Creating Your Own Metrics To Determine Market Direction

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Includes: AMD, AMZN, ARRS, BKD, BMRN, BRKR, CAG, COG, CVG, CYH, DIA, ENDP, ENS, GLD, GNTX, HDY, HLX, HOLX, IPGP, IVC, JCOM, KND, LUV, MINI, NFLX, NUS, PETM, PKG, PKI, QSR, RHT, ROC, RSG, RSTI, SCHL, SJNK, SPY, STX, SYKE, VSAT, ZBRA
by: Papa of Four

Summary

CNBC's Million Dollar Portfolio Challenge. The game and why it is relevant.

A 468% gain is worth having. A look at the performance and what it tells us.

Getting the message. Indications for the future and possible causes of a severe pullback in the broader Markets.

What are the current risks? A look at what may cause the markets to loose 15 - 25% next year.

What differentiates your investment strategy from the broader market? How do you know where the market is heading? There are some who just trade off every news item. There are others who trade in opposition to current sentiment. I love watch lists, I have about 30 of them that I monitor frequently. Some are baskets of ETFs and Reverse ETFs, others include ADRs, tech, commodities etc. I use the performance of these watch lists to help identify areas of opportunity and risk. Creating my own metrics by which I can judge market performance and try to get a sense of what is coming next. The one I want to share with you today was created for a game, but that makes it no less valuable. It was created near the market lows, during the financial crisis.

"CNBC's Million Dollar Portfolio Challenge is a fantasy stock and currency competition that allows investors of all levels to play with virtual money for a chance to win one million dollars." From CNBC.

I imagine that many of you are familiar with the game and probably played at some point. I participated, but did not like the idea of people having many multiple portfolios. It seemed to me a little like cheating or just random luck if people were allowed to create 30 portfolios and choose the best variation. I thought the whole point was $1 million each. A level playing field, an arena for the contestants. A chance to display their investing prowess.

The last time I played was fall 2008. On October 29th 2008 I put together my portfolio allocating, $861,841 to stocks and $138,159 left as cash. It was made up of everything I thought could do well. I will remind you that "well" was not a common theme at that time as we were in the middle of the financial crisis. I created my own watch list in order calculate individual stock allocations prior to entering them into the game. The watch list has remained unaltered ever since. I now use it as a barometer for how I think things are going generally. I should also note that this strategy was completely useless in the game and was abandoned the first week.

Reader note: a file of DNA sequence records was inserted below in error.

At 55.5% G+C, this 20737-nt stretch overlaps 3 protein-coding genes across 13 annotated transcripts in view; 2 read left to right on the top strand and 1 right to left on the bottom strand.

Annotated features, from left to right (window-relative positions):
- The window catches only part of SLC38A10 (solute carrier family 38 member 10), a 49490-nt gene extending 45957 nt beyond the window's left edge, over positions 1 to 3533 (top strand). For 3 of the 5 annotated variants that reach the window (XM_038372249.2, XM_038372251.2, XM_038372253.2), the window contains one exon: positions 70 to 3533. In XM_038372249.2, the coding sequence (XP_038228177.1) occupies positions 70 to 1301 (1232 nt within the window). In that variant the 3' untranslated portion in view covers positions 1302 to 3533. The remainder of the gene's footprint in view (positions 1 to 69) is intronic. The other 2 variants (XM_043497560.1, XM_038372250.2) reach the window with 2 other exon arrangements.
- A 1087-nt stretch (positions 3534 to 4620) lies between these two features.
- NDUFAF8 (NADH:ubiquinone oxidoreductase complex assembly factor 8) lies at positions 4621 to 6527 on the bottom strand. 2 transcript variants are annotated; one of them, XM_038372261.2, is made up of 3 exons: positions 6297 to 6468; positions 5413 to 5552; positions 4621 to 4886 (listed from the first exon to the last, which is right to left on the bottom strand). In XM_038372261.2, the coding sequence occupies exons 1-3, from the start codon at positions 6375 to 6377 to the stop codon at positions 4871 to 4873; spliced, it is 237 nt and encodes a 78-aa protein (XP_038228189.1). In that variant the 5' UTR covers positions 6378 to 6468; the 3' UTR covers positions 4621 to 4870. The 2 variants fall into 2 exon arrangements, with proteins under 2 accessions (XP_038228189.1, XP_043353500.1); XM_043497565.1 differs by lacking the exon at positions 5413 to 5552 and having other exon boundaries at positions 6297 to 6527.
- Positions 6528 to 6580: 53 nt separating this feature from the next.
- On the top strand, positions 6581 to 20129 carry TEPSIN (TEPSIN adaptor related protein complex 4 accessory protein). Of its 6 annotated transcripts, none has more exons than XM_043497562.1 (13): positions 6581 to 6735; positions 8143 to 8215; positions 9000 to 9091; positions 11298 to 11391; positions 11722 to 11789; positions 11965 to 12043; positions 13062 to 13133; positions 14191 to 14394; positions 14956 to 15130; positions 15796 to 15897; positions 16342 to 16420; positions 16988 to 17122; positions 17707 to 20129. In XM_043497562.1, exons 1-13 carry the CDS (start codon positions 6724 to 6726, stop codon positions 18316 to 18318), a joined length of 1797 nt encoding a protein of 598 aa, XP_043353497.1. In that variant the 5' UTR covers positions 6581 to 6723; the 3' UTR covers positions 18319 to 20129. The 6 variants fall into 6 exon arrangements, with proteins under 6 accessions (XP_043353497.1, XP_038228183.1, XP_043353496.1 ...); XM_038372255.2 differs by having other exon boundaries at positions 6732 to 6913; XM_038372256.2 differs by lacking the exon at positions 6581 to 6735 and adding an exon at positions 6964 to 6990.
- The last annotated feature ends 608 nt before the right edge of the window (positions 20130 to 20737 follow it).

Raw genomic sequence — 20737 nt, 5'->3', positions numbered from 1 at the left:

A 468% return is worth having.

I hope you all enjoyed Thanksgiving. It is a great day for doing many things including research. As I get ready to round up 2014 and start looking at what 2015 may hold; my aforementioned watch list is one of the places I go. For the first time in over six years I decided to clean it up a bit. It no longer reflected what had really happened. For example there were seven defunct ticker symbols, one stock showing too many gains because of a reverse split and another two that had split in the other direction. So here are the results of the clean up.

Symbol

Last Trade

Qty

Price Paid

Starting Cost

Gain $

Gain %

Market Val

$ Div.

(NYSE:COG)*

$33.61

37,456

$2.14

$20,039

$1,238,857

6182%

$1,258,896

$10,862

(WFM)*

$48.30

15,896

$2.64

$20,983

$746,794

3559%

$767,777

$37,356

(NASDAQ:STX)

$65.99

3,100

$6.45

$19,995

$184,574

923%

$204,569

$14,539

TWTC $

$42.78

4,158

$4.81

$20,000

$157,879

789%

$177,879

$0

(NYSE:ROC)

$78.97

1,960

$10.20

$19,992

$134,789

674%

$154,781

$8,036

(NASDAQ:ARRS)

$30.22

4,192

$4.77

$19,996

$106,686

534%

$126,682

$0

(NASDAQ:BMRN)

$89.38

1,306

$15.31

$19,995

$96,735

484%

$116,730

$0

(NYSE:ENS)

$61.01

1,806

$11.07

$19,992

$90,192

451%

$110,184

$1,589

(NASDAQ:IPGP)

$72.86

1,509

$13.25

$19,994

$89,951

450%

$109,946

$981

(NYSE:BKD)

$35.32

3,062

$6.53

$19,995

$88,155

441%

$108,150

$0

(NYSE:RHT)

$62.00

1,727

$11.58

$19,999

$87,081

435%

$107,079

$0

(NYSE:PKG)

$73.66

1,312

$15.24

$19,995

$76,647

383%

$96,642

$7,885

(NASDAQ:ENDP)

$72.47

1,322

$15.12

$19,989

$75,817

379%

$95,805

$0

(NASDAQ:PETM)

$78.63

1,092

$18.30

$19,984

$65,880

330%

$85,864

$3,702

(NASDAQ:ZBRA)

$73.24

1,134

$17.64

$20,004

$63,050

315%

$83,054

$0

(NASDAQ:VSAT)

$66.84

1,222

$16.36

$19,992

$61,687

309%